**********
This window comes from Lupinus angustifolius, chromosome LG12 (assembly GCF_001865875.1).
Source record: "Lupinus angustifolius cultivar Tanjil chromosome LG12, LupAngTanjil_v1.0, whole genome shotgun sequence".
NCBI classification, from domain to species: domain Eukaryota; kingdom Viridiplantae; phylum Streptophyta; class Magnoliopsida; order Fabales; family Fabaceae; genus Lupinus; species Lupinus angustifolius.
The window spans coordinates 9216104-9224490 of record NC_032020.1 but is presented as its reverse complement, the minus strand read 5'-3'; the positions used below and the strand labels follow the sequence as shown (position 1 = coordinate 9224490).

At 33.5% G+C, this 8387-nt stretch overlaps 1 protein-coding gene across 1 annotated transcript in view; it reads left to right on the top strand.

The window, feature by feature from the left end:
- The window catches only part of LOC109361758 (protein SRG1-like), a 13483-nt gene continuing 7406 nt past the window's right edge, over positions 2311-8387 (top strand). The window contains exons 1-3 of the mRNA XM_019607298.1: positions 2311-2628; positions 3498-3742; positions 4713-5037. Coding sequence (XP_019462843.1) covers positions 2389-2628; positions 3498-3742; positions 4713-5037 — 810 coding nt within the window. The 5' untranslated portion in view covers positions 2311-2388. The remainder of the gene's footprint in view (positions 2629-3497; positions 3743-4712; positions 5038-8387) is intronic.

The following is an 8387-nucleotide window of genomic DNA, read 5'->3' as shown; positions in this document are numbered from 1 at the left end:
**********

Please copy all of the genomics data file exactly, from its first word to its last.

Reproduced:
This window comes from Lupinus angustifolius, chromosome LG12 (assembly GCF_001865875.1).
Source record: "Lupinus angustifolius cultivar Tanjil chromosome LG12, LupAngTanjil_v1.0, whole genome shotgun sequence".
NCBI classification, from domain to species: domain Eukaryota; kingdom Viridiplantae; phylum Streptophyta; class Magnoliopsida; order Fabales; family Fabaceae; genus Lupinus; species Lupinus angustifolius.
The window spans coordinates 9216104-9224490 of record NC_032020.1 but is presented as its reverse complement, the minus strand read 5'-3'; the positions used below and the strand labels follow the sequence as shown (position 1 = coordinate 9224490).

At 33.5% G+C, this 8387-nt stretch overlaps 1 protein-coding gene across 1 annotated transcript in view; it reads left to right on the top strand.

The window, feature by feature from the left end:
- The window catches only part of LOC109361758 (protein SRG1-like), a 13483-nt gene continuing 7406 nt past the window's right edge, over positions 2311-8387 (top strand). The window contains exons 1-3 of the mRNA XM_019607298.1: positions 2311-2628; positions 3498-3742; positions 4713-5037. Coding sequence (XP_019462843.1) covers positions 2389-2628; positions 3498-3742; positions 4713-5037 — 810 coding nt within the window. The 5' untranslated portion in view covers positions 2311-2388. The remainder of the gene's footprint in view (positions 2629-3497; positions 3743-4712; positions 5038-8387) is intronic.

The following is an 8387-nucleotide window of genomic DNA, read 5'->3' as shown; positions in this document are numbered from 1 at the left end: